When an individual has to have serious surgery, he or she will generally be asked to consent to such surgery and will be informed of all of the related risks that may accompany the surgery. A surgeon will typically inform the patient of the possible scenarios that may occur during the surgery and the likelihood or risk of side effects or bad outcomes. This way, when the surgery occurs, a patient cannot later accuse the surgeon of undertaking actions of which he had not previously informed the patient. When a surgeon does not adequately inform a patient of what is likely to occur during surgery, or the risks involved, and undertakes procedures of which the patient was not previously aware, a patient may later claim medical battery or an injury to the body to which the patient did not consent. In a recent case before the Tennessee Court of Appeals, a patient, and later her son, alleged medical battery as a result of a procedure that she claimed she was not made aware could occur.
With the passage of several recent laws in Tennessee, plaintiffs seeking to bring claims against doctors and health care facilities must meet stringent requirements for providing notice and information to potential defendants. When these procedural requirements are not met, plaintiffs can be prevented from seeking relief and have their claims dismissed. In a recent case before the Tennessee Court of Appeals, one such claim was dismissed after a plaintiff failed to provide proper notice to defendants under the laws.
Tennessee Code Section 29-26-121(f) permits defendants in health care liability actions to seek an order from the court allowing them to have ex parte communications with a plaintiff’s health care providers. Under the terms of the statute, if a defendant seeking such an order meets all of the necessary statutory requirements, a court is essentially required to issue such an order. In a recent case before the Sixth Circuit Court in Tennessee, a plaintiff argued that an order allowing ex parte communications should be denied because Section 29-26-121(f) is an unconstitutional violation of the separation of powers.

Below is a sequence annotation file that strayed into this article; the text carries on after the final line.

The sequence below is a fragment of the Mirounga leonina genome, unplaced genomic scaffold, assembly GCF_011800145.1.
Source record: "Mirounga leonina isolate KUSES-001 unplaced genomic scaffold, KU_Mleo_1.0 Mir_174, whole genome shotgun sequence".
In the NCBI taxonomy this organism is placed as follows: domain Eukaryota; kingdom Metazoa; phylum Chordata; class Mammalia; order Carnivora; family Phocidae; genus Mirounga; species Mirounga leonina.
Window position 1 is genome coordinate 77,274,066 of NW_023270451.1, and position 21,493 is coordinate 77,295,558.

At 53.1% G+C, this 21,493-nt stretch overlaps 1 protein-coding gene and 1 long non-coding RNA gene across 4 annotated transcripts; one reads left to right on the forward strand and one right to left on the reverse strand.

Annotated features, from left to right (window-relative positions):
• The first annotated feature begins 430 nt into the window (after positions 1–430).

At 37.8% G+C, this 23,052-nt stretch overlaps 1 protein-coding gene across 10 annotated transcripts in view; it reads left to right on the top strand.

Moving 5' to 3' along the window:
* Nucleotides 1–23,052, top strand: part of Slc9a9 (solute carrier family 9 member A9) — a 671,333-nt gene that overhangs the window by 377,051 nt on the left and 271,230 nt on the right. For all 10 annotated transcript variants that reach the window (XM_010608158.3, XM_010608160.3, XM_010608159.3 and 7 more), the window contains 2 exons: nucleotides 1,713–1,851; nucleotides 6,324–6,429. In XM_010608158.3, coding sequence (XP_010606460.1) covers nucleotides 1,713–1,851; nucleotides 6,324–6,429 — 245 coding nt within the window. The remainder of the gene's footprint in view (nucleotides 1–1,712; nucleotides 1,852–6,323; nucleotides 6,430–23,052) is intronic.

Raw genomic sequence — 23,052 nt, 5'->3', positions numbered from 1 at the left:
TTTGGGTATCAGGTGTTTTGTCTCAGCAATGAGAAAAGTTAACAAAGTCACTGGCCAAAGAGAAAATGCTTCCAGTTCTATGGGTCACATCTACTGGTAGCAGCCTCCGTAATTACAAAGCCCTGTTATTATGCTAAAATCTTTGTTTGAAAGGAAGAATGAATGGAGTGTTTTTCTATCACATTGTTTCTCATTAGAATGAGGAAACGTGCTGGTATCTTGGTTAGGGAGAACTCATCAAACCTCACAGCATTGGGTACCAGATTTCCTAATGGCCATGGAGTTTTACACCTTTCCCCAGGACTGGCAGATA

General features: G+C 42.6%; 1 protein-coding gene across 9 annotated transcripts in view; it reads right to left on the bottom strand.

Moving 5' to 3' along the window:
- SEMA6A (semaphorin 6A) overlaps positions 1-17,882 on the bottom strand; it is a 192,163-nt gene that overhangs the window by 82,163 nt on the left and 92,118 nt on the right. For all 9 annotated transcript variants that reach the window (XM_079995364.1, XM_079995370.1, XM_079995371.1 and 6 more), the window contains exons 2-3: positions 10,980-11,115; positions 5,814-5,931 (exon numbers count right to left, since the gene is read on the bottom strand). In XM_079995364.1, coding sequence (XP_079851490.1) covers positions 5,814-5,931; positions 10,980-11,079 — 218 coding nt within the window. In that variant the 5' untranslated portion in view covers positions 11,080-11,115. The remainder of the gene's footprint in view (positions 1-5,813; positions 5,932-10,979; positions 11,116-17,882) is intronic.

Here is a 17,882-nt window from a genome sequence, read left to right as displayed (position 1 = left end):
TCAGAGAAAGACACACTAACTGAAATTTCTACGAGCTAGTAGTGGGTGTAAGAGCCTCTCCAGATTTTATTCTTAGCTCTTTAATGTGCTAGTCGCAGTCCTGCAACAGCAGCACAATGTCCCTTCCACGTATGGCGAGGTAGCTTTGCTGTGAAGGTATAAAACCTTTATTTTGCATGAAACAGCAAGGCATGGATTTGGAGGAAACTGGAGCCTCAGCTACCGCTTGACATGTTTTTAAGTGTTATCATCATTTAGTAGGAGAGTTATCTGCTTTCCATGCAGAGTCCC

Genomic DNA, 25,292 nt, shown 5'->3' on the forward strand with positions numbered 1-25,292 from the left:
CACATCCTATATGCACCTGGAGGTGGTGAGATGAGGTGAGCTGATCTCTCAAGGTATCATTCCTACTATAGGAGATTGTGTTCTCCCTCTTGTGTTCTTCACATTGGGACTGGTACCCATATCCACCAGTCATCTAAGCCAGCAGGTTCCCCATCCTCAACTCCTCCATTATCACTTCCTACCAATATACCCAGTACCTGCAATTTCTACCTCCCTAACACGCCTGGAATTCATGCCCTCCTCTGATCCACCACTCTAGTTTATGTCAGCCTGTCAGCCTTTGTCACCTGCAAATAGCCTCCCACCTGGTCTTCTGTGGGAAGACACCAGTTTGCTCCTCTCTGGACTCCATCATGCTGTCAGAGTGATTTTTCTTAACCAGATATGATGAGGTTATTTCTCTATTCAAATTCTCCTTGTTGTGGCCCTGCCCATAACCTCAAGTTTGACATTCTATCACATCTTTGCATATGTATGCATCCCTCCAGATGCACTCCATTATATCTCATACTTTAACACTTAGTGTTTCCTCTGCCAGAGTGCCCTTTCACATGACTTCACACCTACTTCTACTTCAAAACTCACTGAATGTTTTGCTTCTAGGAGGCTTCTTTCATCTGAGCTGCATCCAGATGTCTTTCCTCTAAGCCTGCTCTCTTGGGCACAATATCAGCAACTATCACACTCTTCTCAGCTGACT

Tennessee’s medical malpractice statute provides very specific requirements for individuals seeking to bring medical malpractice claims against Tennessee physicians and hospitals. These measures are enacted, in part, to reduce the filing of frivolous malpractice claims, as well as to ensure that all plaintiffs and defendants have equal access to sensitive financial information. Although Tennessee courts understand that not all litigants will be able to understand the sophisticated requirements of Tennessee statutes, they have also determined that, in most instances, these requirements must be carefully followed.
When considering the elements of a negligence claim, personal injury attorneys often focus on whether a duty can be established, or whether causation can be shown. Many times, the existence of an injury may be presumed, since, without an injury, it is unlikely that the plaintiff would be seeking to instigate a lawsuit in the first place. Proof of injury, however, is a critical aspect of any negligence claim. Without an injury, a defendant cannot be held liable, and a plaintiff has no damages to recover. Time and money would be spent on litigation with no prospect of financial reward. For these reasons, identifying your injury as a plaintiff is crucial to a negligence case.
In Means v. United States Conference of Catholic Bishops, Tamesha Means brought a claim for ordinary negligence against the USCCB as the entity overseeing the hospital where she received treatment during her pregnancy. Ms. Means was diagnosed early in her pregnancy with preterm premature rupture of membrane. This condition often leads to stillbirth and abortion, or induced miscarriage is frequently recommended. In Ms. Means’ case, the hospital where she was, Mercy Health, diagnosed Ms. Means but did not give her any treatment options. Instead, it offered her pain medication and sent her home. Ms. Means repeatedly returned on several occasions for increasingly more painful contractions and a related bacterial infection. Ultimately, she delivered her baby early, in breech, and it died within three hours.
When dealing with medical malpractice and personal injury claims against state employees, following the correct procedures for litigation can be exceptionally tricky. Under general principles of sovereign immunity, states are generally immune from liability for injuries that their employees may incur. In certain cases, states like Tennessee waive this immunity and allow claims to be brought against state employees, but only in certain circumstances and under certain procedures. A failure to properly follow such procedures can result in the dismissal of a claim. A recent case before the Tennessee Court of Appeals looks closely at medical malpractice claims brought against state-employed physicians and whether such claims are waived when they are not properly brought.